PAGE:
The Digital Competence Framework 2.2 (DigComp)- Recap of WEEK 3 Launch Event (28 March 2022)

Recap WEEK 3 – Launch Event “The Digital Competence Framework 2.2 (DigComp)”

Peter Palvolgyi, ALL DIGITAL CEO, opened the launch event Week 3 of the ALL DIGITAL Weeks campaign, dedicated to the promotion of the Digital Competence Framework (DigComp), and stressing how this webinar was one the very first opportunities to present the recent update of the digital framework (DigComp 2.2), which was also supported by the DigComp Community of Practice. He also presented the overall raising awareness campaign and the events of the week 3, in particular, the initiatives and projects implementing the DigComp framework carried out in Hungary by the Hungarian Digital Success Program.

Ana Carrero, Deputy Head of Unit – Vocational Education and Training at DG Employment highlighted the contribution of DG EMPL supporting the Joint Research Center (JRC) which led the DigComp Framework update, as well the fact that everybody is aware that the digital transition will have a marked impact on the labour market and on skills: ‘’Over 90% of the jobs already require some level of digital skills, in the collaborative economy and dealing with robotization or AI services. The pandemic has accelerated this trend in all sectors. So as a result, some jobs will disappear, some tasks of jobs will change. But also, the transition will also bring new job opportunities. However, to seize these opportunities, it is imperative that all workers and learners are equipped with the necessary skills.’’

She then listed some worrying data related to digital competences: ‘’We are already facing labour shortages and unfilled vacancies in Europe and in 2019, more than a third of the EU population still had an insufficient level of digital skills. In terms of ICT specialist employed, we only have 7.8 million now, and only one out of six are women. And as regards young people, they do not naturally become digitally competent because they are born in a digital world: when eighth graders were last tested, we found out that 1/3 of them did not reach the basic digital skills threshold.’’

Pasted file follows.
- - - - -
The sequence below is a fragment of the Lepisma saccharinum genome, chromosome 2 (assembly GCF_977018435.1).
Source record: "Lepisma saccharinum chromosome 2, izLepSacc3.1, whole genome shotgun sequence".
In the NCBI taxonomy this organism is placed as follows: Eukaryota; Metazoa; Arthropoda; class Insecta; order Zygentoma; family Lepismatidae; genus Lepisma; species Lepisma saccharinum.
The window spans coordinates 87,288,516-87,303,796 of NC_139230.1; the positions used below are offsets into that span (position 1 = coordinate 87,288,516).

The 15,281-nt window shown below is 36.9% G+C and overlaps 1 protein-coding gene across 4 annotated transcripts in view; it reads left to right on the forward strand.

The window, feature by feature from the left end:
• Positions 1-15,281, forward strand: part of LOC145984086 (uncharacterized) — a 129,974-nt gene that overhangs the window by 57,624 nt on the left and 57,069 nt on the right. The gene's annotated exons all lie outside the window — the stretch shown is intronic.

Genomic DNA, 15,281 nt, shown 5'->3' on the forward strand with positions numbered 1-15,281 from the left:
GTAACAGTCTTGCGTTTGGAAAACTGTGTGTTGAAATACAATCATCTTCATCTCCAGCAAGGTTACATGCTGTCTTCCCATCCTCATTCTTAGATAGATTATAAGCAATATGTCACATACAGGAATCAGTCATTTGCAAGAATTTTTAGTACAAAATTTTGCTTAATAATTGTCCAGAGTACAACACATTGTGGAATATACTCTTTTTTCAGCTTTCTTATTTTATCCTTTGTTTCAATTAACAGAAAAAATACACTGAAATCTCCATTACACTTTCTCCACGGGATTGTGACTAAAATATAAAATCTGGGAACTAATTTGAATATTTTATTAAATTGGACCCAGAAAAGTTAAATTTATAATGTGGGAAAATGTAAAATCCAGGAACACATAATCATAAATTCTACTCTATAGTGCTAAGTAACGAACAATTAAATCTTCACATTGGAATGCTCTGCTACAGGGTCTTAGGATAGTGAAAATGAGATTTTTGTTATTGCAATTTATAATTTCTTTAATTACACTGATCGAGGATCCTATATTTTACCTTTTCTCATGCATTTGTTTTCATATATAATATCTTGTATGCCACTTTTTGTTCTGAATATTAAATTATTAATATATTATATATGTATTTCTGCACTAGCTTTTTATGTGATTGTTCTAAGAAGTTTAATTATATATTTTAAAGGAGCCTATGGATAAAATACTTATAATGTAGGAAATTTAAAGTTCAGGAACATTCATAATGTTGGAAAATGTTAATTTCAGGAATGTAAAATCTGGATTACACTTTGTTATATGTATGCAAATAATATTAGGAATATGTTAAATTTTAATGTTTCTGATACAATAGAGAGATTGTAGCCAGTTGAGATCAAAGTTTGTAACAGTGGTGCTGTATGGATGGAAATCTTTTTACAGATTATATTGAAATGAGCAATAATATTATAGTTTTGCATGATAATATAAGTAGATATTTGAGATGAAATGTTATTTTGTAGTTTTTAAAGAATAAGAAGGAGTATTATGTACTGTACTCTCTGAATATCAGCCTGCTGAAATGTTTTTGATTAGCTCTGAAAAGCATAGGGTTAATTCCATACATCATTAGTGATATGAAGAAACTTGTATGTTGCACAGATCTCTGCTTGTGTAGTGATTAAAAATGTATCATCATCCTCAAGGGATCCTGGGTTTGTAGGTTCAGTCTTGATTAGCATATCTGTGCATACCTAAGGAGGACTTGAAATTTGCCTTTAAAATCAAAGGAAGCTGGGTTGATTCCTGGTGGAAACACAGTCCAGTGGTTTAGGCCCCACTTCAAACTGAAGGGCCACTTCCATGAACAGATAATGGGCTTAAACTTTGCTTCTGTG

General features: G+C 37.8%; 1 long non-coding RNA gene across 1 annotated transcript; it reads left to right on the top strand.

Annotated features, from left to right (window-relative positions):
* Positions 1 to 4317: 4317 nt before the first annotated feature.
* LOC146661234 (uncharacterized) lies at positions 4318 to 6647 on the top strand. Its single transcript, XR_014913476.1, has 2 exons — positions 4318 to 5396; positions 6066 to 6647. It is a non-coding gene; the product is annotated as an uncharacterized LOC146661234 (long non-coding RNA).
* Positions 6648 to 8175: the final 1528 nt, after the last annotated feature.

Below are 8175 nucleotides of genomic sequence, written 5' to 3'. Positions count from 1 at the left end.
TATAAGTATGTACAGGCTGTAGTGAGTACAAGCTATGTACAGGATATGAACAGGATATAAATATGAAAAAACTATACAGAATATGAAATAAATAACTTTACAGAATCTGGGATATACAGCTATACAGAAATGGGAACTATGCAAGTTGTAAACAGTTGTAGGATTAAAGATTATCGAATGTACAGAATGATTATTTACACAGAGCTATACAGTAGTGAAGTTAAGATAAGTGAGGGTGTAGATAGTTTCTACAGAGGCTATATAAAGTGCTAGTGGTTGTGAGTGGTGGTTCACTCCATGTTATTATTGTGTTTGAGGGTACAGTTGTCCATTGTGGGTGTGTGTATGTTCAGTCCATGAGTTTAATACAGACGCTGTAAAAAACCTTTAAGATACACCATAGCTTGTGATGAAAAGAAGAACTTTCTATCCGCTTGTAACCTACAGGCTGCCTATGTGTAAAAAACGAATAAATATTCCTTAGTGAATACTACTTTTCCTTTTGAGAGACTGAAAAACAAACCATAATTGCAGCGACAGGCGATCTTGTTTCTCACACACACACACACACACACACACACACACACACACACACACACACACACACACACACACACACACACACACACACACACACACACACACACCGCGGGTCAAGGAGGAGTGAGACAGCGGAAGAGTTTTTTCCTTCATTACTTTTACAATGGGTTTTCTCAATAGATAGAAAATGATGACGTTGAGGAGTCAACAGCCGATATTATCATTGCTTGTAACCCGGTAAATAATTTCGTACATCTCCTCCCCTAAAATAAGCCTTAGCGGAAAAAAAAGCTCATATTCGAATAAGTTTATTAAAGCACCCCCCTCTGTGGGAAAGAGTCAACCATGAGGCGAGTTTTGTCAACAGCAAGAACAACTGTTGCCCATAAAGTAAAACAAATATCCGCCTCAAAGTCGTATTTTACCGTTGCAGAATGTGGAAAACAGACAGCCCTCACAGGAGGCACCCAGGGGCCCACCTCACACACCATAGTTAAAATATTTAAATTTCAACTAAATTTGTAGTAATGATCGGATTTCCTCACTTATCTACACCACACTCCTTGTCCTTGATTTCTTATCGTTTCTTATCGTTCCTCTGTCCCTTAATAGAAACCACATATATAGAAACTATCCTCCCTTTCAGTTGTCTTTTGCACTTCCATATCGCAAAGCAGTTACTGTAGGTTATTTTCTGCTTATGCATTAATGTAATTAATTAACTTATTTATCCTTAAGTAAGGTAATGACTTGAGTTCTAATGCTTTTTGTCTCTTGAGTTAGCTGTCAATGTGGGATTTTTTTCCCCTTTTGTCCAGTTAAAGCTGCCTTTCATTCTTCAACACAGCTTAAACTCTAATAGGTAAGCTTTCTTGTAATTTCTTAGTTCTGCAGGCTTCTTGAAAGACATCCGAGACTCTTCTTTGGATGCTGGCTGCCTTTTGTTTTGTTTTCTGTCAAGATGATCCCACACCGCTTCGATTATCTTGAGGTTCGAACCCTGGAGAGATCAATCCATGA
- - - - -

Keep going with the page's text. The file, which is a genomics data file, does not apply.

However, she also mentioned ambitious goals set by the European Commission: ‘’We need to do more together and EU level we have set targets in terms of digital skills: to have 80% of adults having at least basic digital skills in 2030, 20 million ICT Professionals employed by 2030 with balanced representation between men and women, and these complemented by other targets for young people to achieve the European Education Area.’’ She made clear in her speech the need to ensure that education and training provide equal opportunities for all, and also the need to pay attention to children in vulnerable situations, low skill adults and people with disabilities among other disadvantaged groups, stressing that ‘’we need education and training systems provide the digital skills that young people need from a very early age, and public and private stakeholders to work together to upskill and reskill the workforce to meet these targets. ‘’

The Skills Agenda and the Digital Education Action Plan set concrete measures to help achieving the targets, including the present update of the DigComp, which is action n.8 of the Digital Education Action Plan. DigComp has already provided a common understanding across the EU of what digital competences are, and therefore provided a basis for framing digital skills policy in many member states and regions in Europe, for curricular development and for assessment of digital competencies in an education or labour market context. Even organizations like UNESCO, are using the DigComp in other countries. She explained “we need a DigComp update now because since its last update in 2016 new technologies like AI, data application, or phenomena like misinformation and disinformation emerged. The present update takes account of knowledge, skills and attitudes needed by the citizens to face these developments. It also takes account of the green and sustainability aspects that interact with the digital technologies.’’